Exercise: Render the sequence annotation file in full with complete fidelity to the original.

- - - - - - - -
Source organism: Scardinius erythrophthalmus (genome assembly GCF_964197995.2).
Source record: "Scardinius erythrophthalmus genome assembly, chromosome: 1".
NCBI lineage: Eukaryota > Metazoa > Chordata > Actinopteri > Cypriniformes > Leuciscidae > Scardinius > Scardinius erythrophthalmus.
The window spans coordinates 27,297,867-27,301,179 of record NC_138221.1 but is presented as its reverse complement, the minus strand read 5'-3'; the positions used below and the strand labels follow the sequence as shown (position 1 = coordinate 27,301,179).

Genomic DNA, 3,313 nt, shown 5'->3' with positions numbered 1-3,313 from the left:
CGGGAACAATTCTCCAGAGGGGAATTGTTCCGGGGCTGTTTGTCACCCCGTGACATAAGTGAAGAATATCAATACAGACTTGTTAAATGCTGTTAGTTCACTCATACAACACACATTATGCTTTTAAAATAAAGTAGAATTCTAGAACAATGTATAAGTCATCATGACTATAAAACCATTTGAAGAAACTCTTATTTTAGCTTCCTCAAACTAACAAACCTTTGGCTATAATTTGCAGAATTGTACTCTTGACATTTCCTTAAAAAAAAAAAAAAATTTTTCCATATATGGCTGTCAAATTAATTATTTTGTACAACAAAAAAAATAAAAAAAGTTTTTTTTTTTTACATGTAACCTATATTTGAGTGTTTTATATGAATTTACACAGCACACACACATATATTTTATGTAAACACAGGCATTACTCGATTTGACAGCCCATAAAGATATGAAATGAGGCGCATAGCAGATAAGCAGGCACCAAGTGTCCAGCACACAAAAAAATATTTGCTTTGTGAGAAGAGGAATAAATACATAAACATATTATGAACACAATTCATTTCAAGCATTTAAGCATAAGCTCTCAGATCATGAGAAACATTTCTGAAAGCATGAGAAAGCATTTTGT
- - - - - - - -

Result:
Source organism: Scardinius erythrophthalmus (genome assembly GCF_964197995.2).
Source record: "Scardinius erythrophthalmus genome assembly, chromosome: 1".
NCBI lineage: Eukaryota > Metazoa > Chordata > Actinopteri > Cypriniformes > Leuciscidae > Scardinius > Scardinius erythrophthalmus.
The window spans coordinates 27,297,867-27,301,179 of record NC_138221.1 but is presented as its reverse complement, the minus strand read 5'-3'; the positions used below and the strand labels follow the sequence as shown (position 1 = coordinate 27,301,179).

Genomic DNA, 3,313 nt, shown 5'->3' with positions numbered 1-3,313 from the left:
CGGGAACAATTCTCCAGAGGGGAATTGTTCCGGGGCTGTTTGTCACCCCGTGACATAAGTGAAGAATATCAATACAGACTTGTTAAATGCTGTTAGTTCACTCATACAACACACATTATGCTTTTAAAATAAAGTAGAATTCTAGAACAATGTATAAGTCATCATGACTATAAAACCATTTGAAGAAACTCTTATTTTAGCTTCCTCAAACTAACAAACCTTTGGCTATAATTTGCAGAATTGTACTCTTGACATTTCCTTAAAAAAAAAAAAAAATTTTTCCATATATGGCTGTCAAATTAATTATTTTGTACAACAAAAAAAATAAAAAAAGTTTTTTTTTTTTACATGTAACCTATATTTGAGTGTTTTATATGAATTTACACAGCACACACACATATATTTTATGTAAACACAGGCATTACTCGATTTGACAGCCCATAAAGATATGAAATGAGGCGCATAGCAGATAAGCAGGCACCAAGTGTCCAGCACACAAAAAAATATTTGCTTTGTGAGAAGAGGAATAAATACATAAACATATTATGAACACAATTCATTTCAAGCATTTAAGCATAAGCTCTCAGATCATGAGAAACATTTCTGAAAGCATGAGAAAGCATTTTGT